President Trump is calling the investigations of his campaign's ties with Russian Federation a "hoax" - even though his national security adviser and his campaign chairman were fired over it.
Jack Langer, a spokesman for Nunes, says he went onto the grounds because he needed a secure location where he could access the reports, which are only distributed within the executive branch.
The top Republican in Congress on Tuesday stood by Devin Nunes, an ally of President Donald Trump who heads the House of Representatives intelligence committee and is under fire for his handling of an investigation into possible Russian ties to Trump's election campaign. Chris Christie admitted he didn't agree with Nunes' actions but said recusal is a "personal decision".
He has not named his source and did not indicate that it was from the White House itself. "The White House isn't stopping her".
A number of recent presidents including Bill Clinton, George W. Bush and Barack Obama had mixed success with their own initiatives to reinvent or streamline government using suggestions from the private sector.
Last week, it was revealed that Nunes was unsure whether associates of Trump participated in the intercepted communications or whether those persons were simply mentioned or referred to by others.
Rep. Adam Schiff (D-CA) on Wednesday told CNN's Wolf Blitzer that House Intelligence Committee Chairman Devin Dunes (R-CA) has no responded to multiple requests to reschedule the planned public testimony of former Directer of National Intelligence James Clapper, former CIA chief John Brennan and former Deputy Attorney General Sally Yates.
The hearing would have been another public airing of the infighting within the committee.
US Secretary of State Tillerson in Turkey for talks
After Turkey , Tillerson will leave for Brussels for a meeting of North Atlantic Treaty Organisation foreign ministers. Planning for that fight has highlighted the complicated nature of the conflict in Syria and the many players involved.
The letters from lawyer David O'Neil, published by The Washington Post, appeared to be in response to a meeting O'Neil had at the Justice Department on March 23 in advance of the hearing. He will continue to serve in the other roles even as he takes up the new duties, the White House said. At the meeting, O'Neil presented a letter in which he said the Justice Department had "advised" him that Yates' official communications on issues of interest to the House panel are "client confidences" that can not be disclosed without written consent.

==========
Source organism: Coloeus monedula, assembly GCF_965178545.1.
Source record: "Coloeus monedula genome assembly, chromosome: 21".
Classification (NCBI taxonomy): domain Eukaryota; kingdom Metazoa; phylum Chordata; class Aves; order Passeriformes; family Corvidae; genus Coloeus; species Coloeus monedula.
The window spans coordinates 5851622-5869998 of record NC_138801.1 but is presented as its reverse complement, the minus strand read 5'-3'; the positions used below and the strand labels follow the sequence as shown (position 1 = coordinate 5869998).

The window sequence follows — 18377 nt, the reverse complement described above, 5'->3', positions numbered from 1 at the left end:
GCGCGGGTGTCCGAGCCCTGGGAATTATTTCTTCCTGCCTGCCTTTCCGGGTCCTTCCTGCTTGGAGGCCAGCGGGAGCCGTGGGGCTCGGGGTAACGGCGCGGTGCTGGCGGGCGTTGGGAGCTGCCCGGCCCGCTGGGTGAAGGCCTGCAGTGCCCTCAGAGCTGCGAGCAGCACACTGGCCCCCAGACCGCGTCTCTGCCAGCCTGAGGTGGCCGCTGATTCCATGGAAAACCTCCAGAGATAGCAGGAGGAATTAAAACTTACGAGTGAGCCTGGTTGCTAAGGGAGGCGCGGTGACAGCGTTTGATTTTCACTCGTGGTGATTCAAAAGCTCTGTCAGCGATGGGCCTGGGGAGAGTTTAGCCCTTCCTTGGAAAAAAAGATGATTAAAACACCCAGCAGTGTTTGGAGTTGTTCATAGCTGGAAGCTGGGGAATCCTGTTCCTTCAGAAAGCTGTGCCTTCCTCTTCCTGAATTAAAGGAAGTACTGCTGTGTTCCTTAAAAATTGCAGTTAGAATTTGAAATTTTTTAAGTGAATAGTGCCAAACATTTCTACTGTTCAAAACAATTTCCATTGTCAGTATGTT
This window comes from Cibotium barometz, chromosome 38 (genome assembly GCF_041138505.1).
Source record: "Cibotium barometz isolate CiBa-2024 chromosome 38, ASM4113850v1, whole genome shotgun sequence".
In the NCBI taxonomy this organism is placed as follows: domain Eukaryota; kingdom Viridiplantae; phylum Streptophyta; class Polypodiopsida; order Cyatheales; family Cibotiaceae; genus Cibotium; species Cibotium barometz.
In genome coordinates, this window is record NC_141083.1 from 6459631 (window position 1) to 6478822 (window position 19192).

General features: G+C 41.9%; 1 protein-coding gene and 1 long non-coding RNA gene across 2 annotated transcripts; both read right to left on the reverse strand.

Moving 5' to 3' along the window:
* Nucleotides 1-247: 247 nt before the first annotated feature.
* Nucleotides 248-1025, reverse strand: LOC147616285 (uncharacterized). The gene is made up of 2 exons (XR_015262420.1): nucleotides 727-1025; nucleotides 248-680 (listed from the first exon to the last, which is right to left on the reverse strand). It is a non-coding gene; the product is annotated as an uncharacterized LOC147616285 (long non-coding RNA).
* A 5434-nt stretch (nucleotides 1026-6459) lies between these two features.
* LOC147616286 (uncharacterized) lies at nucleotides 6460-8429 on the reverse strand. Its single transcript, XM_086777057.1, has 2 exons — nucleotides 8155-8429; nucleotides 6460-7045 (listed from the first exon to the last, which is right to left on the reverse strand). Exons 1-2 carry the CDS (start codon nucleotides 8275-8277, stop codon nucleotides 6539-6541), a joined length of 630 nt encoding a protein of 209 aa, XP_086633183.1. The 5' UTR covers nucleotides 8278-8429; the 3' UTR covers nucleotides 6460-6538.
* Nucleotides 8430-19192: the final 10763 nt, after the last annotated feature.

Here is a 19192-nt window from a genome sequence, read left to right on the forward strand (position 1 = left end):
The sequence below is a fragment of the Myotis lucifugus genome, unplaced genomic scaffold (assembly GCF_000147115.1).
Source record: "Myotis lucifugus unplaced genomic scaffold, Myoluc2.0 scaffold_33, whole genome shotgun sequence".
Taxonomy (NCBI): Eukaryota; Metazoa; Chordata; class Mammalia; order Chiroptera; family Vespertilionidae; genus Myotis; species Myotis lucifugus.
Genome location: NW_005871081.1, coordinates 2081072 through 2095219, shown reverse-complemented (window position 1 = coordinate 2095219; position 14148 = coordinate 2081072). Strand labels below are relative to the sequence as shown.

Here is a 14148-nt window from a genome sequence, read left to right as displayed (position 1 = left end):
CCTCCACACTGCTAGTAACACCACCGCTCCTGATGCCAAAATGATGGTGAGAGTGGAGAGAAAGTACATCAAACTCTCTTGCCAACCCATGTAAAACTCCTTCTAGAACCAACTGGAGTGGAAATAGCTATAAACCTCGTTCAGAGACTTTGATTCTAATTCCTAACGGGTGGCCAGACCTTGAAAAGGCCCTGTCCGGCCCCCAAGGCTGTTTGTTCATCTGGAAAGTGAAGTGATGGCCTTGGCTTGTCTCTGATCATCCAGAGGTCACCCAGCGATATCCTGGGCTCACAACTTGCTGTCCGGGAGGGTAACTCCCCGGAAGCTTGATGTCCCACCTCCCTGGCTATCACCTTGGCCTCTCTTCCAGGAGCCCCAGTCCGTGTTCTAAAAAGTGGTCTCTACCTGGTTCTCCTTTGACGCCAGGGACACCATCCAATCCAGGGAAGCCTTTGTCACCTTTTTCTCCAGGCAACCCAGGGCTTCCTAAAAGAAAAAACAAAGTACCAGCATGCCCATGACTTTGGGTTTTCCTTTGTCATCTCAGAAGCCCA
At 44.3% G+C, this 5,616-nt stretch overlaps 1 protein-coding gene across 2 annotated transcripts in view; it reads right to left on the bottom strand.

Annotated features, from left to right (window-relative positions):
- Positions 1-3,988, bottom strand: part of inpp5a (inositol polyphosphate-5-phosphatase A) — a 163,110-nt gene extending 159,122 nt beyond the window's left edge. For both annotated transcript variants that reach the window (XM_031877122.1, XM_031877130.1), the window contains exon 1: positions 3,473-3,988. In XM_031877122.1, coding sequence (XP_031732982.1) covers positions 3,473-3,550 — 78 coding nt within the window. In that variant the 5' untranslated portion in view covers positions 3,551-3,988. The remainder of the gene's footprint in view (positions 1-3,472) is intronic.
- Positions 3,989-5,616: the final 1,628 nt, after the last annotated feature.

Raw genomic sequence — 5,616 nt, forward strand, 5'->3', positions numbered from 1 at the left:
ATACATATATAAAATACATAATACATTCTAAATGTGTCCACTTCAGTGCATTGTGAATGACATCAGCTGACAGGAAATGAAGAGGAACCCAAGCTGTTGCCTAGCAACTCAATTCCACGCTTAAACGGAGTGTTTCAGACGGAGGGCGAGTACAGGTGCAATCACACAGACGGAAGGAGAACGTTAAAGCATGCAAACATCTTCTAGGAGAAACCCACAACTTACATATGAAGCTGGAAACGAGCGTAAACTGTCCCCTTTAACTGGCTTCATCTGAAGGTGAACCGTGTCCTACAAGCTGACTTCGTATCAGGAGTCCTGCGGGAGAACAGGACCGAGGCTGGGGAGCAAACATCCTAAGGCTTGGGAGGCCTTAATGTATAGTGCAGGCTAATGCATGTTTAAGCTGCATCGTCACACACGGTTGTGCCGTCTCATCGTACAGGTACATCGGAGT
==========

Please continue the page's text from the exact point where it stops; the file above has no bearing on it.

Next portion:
Mr Spicer told journalists that the White House had "encouraged" Ms Yates, who was sacked by the president for not backing his travel ban, to give evidence.
Sean Spicer angrily dismissed inquiries about the matter Tuesday, declaring that "every single person who's been briefed on this, as I've said ad nauseam from this podium ... have been very clear that there is no connection between the president or the staff here and anyone doing anything with Russian Federation".
Yates, an Obama administration appointee, was sacked by Trump on January 30 after she instructed the Justice Department not to defend his controversial executive order limiting travel and immigration from seven countries in Africa and the Middle East.
Yates, who was sacked in January as acting attorney general after she refused to defend the Trump administration travel ban, was expected to be questioned about her role in the firing of Trump's first national security adviser, Michael Flynn.
Already at odds with President Trump, Pennsylvania Congressman Charlie Dent has waded into the fraught investigations into Russia's meddling in November's election, saying his House colleagues are "paralyzed" and calling on the Senate to take the lead in the inquiry.
Since then, leading Democrats have called on Nunes to recuse himself from the Russian Federation investigation.
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